A Safety Net

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3 min read | 627 words

I don’t often talk politics online. If you know me well enough, you will know where I stand. When the EU Referendum result was announced I instead posted the following simple message calling for civility and compassion whatever your point of view. I could already see that there was a lot of anger and anxiety and I feared that this could lead to violence and abuse.

Whichever way you voted last night, let’s keep our heads and stick together. Be magnanimous in victory and gracious in defeat. Remember that which make us stronger as a people: our compassion, our diversity of faith, cultures and identities, our tolerance and our morals. Relationships don’t disappear overnight: Remember our neighbours, both at home and abroad. Let’s be the best of us. Above all, let’s keep our hearts and our minds open❤️

Needless to say, I am disgusted with the behaviour of both sides in the time since. You may have seen a new campaign doing the rounds on social media: the wearing of a #safetypin. This is following a call to action by Twitter user “Allison” to show solidarity with the victims of hate crime and as a pledge to confront racism in the wake of the referendum. In her words:

https://twitter.com/cheeahs/status/747164564748394496 https://twitter.com/cheeahs/status/747164975223930881 https://twitter.com/cheeahs/status/747165416473108480

I’m normally wary of these kinds of campaigns and generally steer clear as they’re vulnerable to misinterpretation and corruption. Look at how the #gamergate hashtag has been claimed to represent ethics in games journalism while also perpetuating harassment against women.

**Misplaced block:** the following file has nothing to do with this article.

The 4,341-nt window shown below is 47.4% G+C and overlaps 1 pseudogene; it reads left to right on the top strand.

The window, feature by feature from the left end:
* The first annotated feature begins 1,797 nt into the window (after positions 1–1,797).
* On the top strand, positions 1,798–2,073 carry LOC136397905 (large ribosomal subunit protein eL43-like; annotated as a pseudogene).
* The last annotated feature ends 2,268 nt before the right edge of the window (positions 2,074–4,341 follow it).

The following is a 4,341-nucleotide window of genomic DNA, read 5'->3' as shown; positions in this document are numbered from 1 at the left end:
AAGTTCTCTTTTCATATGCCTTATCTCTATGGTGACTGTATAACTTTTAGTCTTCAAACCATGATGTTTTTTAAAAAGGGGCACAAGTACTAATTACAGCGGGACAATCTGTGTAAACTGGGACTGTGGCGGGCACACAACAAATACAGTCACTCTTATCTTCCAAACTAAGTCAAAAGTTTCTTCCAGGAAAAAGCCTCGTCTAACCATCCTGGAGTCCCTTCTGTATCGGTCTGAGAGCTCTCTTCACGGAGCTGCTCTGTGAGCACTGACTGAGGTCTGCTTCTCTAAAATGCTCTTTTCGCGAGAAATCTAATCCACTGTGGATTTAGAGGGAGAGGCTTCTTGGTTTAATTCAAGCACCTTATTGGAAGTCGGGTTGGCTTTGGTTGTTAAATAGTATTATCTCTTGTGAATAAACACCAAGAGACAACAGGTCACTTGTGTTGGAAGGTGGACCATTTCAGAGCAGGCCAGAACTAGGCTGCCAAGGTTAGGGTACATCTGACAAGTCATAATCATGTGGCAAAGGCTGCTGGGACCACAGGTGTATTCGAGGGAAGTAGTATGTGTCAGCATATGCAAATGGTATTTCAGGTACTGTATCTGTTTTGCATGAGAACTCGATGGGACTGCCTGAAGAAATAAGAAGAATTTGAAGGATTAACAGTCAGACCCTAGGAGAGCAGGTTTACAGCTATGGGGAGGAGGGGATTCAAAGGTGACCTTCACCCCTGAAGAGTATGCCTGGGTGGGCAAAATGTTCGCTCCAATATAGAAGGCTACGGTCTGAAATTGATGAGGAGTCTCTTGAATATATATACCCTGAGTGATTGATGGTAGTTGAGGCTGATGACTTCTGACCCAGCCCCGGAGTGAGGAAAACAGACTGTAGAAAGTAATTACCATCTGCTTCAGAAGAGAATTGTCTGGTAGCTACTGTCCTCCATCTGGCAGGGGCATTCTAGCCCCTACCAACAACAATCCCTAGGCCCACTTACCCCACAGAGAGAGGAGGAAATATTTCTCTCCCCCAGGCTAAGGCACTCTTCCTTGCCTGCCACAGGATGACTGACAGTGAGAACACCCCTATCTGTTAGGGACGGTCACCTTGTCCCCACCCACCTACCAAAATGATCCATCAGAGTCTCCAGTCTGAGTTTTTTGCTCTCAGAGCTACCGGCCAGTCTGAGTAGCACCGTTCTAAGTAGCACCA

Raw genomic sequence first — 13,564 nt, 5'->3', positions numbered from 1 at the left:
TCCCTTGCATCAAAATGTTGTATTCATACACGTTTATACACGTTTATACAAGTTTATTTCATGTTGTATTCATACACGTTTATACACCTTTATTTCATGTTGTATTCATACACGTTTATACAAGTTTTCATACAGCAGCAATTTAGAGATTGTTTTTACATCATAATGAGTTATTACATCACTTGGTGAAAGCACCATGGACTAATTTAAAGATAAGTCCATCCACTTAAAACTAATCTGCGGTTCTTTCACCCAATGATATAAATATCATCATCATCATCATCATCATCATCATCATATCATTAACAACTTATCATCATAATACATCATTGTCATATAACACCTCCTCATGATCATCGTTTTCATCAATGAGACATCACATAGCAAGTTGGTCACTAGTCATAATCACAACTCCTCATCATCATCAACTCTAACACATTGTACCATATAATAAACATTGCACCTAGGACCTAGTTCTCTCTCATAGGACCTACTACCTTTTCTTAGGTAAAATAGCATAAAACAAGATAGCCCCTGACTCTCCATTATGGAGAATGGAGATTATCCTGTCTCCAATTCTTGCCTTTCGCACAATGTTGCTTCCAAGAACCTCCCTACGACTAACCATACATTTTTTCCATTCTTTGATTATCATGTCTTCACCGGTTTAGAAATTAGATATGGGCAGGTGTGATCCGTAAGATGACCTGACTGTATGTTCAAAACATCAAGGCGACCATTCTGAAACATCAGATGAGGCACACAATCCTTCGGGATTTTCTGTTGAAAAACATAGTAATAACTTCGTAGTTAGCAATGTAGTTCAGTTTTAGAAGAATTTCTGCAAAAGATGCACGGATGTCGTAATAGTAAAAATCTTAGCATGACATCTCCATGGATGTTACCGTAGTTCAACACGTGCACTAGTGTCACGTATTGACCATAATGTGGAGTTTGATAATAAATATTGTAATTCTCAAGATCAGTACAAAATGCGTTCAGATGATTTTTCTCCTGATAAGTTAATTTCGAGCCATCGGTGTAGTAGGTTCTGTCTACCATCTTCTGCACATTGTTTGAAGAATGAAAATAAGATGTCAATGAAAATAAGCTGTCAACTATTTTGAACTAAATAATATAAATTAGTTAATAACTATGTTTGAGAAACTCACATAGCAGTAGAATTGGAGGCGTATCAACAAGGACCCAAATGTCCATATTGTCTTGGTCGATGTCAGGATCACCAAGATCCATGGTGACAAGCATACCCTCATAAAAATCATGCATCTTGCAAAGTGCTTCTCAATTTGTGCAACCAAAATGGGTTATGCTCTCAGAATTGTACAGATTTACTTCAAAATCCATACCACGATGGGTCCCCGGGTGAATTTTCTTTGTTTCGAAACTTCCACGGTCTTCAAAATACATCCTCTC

Similarly, while I consider myself a feminist and i’m proud to wear my ‘freq’ t-shirt because I think the work that Anita Sarkeesian and her peers are doing is essential in an industry soured by misogyny and sexism, I also know that some people will assume this is simply self serving.

I think what I’m trying to say is, sometimes these viral campaigns only fuel the flames of more victimisation. With the best intentions, things can go awry.

That said, personally I feel the #safetypin campaign is different. I’m wearing a safety pin because the main issue of concern for me is how we treat each other, both in the fallout of the referendum, and in all walks of life. I’m heart broken at the divisive atmosphere of hysteria and xenophobia that is sweeping the country at the moment.

Our reckless media and politicians have a lot to answer for, but I could care less about the political motivations behind it. I don’t care what percentage you think you are: there’s no excuse for racism and hate speech. I like that the non-descript safety pin begs enquiry and conversation. It’s also all encompassing as blogger Chris Sampson eloquently puts it:

It’s different because it’s inclusive. Anti-racism and anti-xenophobia movements are needed right now, as hate crimes have increased since the EU referendum. But there are other groups of people who deal with these kinds of attacks. Transgender people regularly experience harassment.

The mass shooting at Pulse was a brutal reminder of some people’s views towards gay people. You don’t have to spend much time on Twitter or in a male-dominated environment to witness sexism. The safety pin can stand for all of these. And it needn’t detract from the anti-racist message – that’s the beauty of #SafetyPin, it’s intersectional.

It’s also more active than a superficial status update: it’s a promise that’s literally worn for all to see reassuring people that, as far as I’m concerned, they are all welcome and supported in my world, whatever their race, culture, sexuality, identity or belief system. I’m a safe person in an unsafe world.

What are your thoughts? Do you feel #safetypin sends a powerful message or is it a superficial bandwagon? All respectful views are welcome here

hate crime hate speech immigration misogyny prejudice racism safetypin sexism

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